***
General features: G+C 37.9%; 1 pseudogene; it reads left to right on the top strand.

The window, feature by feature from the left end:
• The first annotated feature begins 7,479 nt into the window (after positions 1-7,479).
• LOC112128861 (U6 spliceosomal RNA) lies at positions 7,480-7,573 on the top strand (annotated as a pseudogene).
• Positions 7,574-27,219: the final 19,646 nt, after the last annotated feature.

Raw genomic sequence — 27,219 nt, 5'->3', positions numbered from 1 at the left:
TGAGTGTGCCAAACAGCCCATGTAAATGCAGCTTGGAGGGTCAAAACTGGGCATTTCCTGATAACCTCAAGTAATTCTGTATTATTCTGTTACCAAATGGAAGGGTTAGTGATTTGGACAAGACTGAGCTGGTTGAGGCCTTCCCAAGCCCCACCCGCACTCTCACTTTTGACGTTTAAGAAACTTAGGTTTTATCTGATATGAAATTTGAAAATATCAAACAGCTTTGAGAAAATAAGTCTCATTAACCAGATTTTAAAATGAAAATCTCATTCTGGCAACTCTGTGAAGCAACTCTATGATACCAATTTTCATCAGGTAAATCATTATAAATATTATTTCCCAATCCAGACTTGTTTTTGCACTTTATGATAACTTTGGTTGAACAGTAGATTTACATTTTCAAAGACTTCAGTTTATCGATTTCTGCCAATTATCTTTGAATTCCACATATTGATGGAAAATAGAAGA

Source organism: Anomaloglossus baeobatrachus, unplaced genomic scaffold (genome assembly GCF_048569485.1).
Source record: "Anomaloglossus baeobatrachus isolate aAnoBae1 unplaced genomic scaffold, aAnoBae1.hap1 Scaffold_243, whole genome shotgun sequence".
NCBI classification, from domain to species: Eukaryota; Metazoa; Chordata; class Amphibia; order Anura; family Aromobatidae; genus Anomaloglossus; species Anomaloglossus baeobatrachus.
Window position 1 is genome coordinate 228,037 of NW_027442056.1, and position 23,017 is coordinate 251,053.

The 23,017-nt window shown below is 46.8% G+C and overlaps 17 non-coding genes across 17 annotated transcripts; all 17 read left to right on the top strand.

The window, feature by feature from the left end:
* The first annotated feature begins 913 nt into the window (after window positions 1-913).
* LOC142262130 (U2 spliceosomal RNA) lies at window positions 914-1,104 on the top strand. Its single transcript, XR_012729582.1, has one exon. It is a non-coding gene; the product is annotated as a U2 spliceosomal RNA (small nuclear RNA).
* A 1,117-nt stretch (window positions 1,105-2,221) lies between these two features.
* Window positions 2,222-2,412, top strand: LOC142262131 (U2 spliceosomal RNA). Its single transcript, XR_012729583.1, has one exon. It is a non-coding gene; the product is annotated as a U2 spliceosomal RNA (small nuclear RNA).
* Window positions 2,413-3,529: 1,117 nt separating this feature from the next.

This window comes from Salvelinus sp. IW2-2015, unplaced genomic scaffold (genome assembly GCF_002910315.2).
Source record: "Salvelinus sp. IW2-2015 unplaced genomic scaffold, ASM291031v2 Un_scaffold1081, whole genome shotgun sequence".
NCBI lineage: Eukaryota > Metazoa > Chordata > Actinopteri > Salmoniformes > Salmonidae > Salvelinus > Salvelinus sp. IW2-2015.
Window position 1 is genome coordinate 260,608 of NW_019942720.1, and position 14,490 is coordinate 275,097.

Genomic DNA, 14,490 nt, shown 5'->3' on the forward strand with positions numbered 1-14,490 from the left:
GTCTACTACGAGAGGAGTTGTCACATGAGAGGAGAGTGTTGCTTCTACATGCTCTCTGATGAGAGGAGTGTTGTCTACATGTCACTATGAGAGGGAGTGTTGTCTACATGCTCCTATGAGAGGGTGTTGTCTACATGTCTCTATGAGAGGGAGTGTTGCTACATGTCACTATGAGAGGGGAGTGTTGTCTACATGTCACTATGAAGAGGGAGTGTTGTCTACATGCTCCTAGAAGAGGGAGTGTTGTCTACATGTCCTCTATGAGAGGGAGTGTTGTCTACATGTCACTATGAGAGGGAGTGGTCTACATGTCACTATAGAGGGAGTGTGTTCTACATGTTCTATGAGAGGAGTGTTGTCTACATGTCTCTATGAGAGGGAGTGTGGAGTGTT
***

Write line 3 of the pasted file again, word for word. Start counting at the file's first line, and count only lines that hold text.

• The first annotated feature begins 7,479 nt into the window (after positions 1-7,479).